Adam Smith devotes considerable space in his Wealth of Nations1 to a treatment of taxation. His four maxims, or canons, as they are commonly called, have become more famous, perhaps, than any other passage in fiscal literature. Since they are just as applicable to-day as they were a century and a half ago, space cannot be used to better advantage than in quoting these canons somewhat at length.
1 Wealth of Nations, bk. v, chap. ii.
(1) The subjects of every state ought to contribute toward the support of the government, as nearly as possible in proportion to their respective abilities; that is, in proportion to the revenue which they respectively enjoy under the protection of the state. The expense of government to the individuals of a great nation is like the expense of management to the joint tenants of a great estate, who are all obliged to contribute in proportion to their respective interests in the estate. In the observation or neglect of this maxim consists what is the equalityor inequality of taxation.
(2) The tax which each individual is bound to pay ought to be certain and not arbitrary. The time of payment, the manner of payment, the quantity to be paid, ought all to be clear and plain to the contributor, and to every other person. Where it is otherwise every person subject to the tax is put more or less in the power of the tax gatherer, who can either aggravate the tax upon any obnoxious contributor, or extort, by the terror of such aggravation, some present or perquisite to himself. The uncertainty of taxation encourages the insolence and favors the corruption of an order of men who are naturally unpopular, even where they are neither insolent nor corrupt. The certainty of what each individual ought to pay is, in taxation, a matter of so great importance, that a very considerable degree of inequality, it appears, I believe, from the experience of all nations, is not nearly so great an evil as a very small degree of uncertainty.
(3) Every tax ought to be levied at the time, or in the manner in which it is most likely to be convenient for the contributor to pay it. A tax upon the rent of land or of houses, payable at the same time at which such rents are usually paid, is levied at the time when it is most likely to be convenient for the contributor to pay, or when he is most likely to have wherewithal to pay. Taxes upon such consumable goods as are articles of luxury are all finally paid by the consumer, and generally in a manner that is very convenient for him. He pays them by little and little as he has occasion to buy the goods. As he is at liberty, too, either to buy or not to buy, as he pleases, it must be his own fault if he ever suffers any considerable inconvenience from such taxes.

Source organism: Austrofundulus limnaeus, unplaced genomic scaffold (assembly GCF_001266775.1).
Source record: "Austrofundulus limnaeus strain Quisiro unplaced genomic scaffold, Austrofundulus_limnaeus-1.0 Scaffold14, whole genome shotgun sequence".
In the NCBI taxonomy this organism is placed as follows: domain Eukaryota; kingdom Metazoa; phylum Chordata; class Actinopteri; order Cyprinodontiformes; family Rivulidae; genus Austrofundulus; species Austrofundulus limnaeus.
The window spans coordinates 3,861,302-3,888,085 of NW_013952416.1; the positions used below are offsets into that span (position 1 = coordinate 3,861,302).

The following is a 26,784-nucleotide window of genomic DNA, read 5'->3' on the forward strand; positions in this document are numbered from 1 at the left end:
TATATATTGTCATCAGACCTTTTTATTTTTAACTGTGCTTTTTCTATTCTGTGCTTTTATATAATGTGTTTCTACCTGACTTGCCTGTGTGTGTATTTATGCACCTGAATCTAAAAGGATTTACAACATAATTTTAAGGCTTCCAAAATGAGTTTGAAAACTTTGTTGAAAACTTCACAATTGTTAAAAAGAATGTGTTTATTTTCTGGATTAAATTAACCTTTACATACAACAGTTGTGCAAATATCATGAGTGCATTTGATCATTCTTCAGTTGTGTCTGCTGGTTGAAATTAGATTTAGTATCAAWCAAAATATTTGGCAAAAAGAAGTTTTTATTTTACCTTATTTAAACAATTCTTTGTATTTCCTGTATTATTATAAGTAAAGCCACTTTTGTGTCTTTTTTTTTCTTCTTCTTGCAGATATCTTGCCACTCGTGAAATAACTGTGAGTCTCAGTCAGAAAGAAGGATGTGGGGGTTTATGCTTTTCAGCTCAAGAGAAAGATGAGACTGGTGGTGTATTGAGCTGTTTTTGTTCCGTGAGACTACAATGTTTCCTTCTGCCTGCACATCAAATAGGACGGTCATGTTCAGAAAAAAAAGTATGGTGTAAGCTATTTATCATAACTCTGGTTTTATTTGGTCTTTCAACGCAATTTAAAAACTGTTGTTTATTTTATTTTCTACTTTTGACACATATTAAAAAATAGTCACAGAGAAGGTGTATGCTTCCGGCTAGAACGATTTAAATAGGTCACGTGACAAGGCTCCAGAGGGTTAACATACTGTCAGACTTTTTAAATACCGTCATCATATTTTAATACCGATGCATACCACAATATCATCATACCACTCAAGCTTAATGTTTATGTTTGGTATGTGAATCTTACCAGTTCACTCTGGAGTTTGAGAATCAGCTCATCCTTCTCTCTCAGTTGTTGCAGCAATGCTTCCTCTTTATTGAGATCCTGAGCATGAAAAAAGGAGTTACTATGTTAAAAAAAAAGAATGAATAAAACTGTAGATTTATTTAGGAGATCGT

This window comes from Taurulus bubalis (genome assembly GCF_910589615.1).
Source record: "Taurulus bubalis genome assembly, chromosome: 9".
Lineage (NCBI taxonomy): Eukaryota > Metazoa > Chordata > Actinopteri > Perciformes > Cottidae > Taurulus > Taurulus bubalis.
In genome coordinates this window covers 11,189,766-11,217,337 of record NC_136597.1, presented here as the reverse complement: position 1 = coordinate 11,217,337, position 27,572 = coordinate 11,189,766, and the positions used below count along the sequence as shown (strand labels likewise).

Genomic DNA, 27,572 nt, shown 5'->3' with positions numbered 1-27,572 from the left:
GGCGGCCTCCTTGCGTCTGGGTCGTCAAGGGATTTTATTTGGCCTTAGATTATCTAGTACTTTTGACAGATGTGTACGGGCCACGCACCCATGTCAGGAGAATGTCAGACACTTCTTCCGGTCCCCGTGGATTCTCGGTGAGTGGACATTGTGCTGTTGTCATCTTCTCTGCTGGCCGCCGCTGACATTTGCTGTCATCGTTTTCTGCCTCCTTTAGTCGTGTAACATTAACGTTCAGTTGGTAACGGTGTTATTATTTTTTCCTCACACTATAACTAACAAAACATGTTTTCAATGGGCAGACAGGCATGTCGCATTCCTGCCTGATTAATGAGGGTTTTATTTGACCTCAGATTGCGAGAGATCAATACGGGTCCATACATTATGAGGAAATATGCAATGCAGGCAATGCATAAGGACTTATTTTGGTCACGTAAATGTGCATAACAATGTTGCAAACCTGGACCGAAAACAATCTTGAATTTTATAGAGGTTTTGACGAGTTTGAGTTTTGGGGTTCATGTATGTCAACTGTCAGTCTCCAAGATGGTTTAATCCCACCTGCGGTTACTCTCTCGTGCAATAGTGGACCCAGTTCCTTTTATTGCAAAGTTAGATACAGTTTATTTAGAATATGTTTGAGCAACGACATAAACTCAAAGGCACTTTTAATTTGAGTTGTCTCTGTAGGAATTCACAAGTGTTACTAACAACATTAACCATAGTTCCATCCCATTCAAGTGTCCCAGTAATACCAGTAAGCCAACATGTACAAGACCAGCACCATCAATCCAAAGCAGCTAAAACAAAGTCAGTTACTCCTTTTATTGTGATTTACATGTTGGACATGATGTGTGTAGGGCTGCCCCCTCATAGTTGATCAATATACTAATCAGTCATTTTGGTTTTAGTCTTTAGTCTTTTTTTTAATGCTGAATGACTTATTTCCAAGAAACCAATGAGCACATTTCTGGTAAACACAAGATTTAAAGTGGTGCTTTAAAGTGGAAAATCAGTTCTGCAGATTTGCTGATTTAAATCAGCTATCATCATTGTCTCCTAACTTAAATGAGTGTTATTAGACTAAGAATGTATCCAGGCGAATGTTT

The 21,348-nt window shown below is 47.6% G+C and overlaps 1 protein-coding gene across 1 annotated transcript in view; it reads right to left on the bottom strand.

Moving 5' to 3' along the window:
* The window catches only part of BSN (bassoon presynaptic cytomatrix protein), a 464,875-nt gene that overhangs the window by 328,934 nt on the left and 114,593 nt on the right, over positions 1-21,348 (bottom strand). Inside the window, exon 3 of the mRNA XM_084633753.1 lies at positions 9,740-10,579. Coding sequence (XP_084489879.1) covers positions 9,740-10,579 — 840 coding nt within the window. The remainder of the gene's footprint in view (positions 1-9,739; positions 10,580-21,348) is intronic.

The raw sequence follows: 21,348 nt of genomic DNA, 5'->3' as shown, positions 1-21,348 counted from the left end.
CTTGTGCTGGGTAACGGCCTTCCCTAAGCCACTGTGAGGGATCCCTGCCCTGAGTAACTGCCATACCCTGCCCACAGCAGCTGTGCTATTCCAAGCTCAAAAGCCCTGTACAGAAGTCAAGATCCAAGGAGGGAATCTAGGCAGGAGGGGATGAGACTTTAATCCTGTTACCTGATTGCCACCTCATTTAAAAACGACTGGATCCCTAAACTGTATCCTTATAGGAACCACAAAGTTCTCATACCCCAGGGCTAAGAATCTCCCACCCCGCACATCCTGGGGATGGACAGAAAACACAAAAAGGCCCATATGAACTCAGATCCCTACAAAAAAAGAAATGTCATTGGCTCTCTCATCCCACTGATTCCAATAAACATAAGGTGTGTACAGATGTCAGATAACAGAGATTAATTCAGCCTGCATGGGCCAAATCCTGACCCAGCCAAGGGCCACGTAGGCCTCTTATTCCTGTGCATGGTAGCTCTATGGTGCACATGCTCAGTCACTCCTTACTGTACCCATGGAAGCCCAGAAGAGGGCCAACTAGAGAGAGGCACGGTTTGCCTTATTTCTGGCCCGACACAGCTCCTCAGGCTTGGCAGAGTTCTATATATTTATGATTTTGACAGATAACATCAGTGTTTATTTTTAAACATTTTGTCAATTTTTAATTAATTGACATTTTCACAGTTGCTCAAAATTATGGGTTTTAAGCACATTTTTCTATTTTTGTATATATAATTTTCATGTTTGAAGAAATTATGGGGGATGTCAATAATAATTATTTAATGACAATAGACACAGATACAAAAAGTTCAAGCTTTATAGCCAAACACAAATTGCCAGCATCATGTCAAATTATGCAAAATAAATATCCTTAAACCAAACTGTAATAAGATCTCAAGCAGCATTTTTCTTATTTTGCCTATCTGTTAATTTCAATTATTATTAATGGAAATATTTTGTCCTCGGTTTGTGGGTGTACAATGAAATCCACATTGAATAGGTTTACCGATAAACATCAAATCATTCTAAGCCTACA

(4) Every tax ought to be so contrived as both to take out and to keep out of the pockets of the people as little as possible over and above what it brings into the public treasury of the state. A tax may either take out or keep out of the pockets of the people a great deal more than it brings into the public treasury, in the four following ways: First, the levying of it may require a great number of officers, whose salaries may eat up the greater part of the produce of the tax, and whose prerequisites may impose another additional tax upon the people. Secondly, it may obstruct the industry of the people, and discourage them from applying to certain branches of business which might give maintenance and employment to great multitudes. While it obliges the people to pay, it may thus diminish, or perhaps destroy, some of the funds which might enable them more easily to do so. Thirdly, by the forfeitures and other penalties which those unfortunate individuals incur who attempt unsuccessfully to evade the tax, it may frequently ruin them and thereby put an end to the benefit which the community might have received from the employment of their capitals. . . . Fourthly, by subjecting the people to the frequent visits and the odious examination of the tax gatherers, it may expose them to much unnecessary trouble, vexation, and oppression; and though vexation is not, strictly speaking, expense, it is certainly equivalent to the expense at which every man would be willing to redeem himself from it. It is in some one or other of these four different ways that taxes are frequently so much more burdensome to the people than they are beneficial to the sovereign.